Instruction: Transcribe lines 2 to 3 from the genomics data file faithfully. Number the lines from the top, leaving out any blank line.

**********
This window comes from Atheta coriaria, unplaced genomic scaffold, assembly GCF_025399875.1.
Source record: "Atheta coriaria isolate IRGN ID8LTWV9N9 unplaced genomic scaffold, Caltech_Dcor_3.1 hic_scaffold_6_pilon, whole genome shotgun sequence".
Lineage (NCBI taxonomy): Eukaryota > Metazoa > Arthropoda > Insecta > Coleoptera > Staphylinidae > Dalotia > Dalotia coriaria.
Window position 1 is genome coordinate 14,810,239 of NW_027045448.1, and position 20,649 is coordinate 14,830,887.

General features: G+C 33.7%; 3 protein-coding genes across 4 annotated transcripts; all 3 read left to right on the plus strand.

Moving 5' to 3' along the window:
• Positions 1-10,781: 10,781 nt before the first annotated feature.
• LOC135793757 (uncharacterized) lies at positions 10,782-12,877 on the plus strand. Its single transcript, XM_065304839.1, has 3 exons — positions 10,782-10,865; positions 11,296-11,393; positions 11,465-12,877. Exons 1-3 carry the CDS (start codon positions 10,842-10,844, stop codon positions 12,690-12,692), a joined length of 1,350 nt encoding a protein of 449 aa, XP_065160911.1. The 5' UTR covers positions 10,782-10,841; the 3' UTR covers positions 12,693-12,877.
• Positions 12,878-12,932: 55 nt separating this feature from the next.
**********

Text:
Source record: "Atheta coriaria isolate IRGN ID8LTWV9N9 unplaced genomic scaffold, Caltech_Dcor_3.1 hic_scaffold_6_pilon, whole genome shotgun sequence".
Lineage (NCBI taxonomy): Eukaryota > Metazoa > Arthropoda > Insecta > Coleoptera > Staphylinidae > Dalotia > Dalotia coriaria.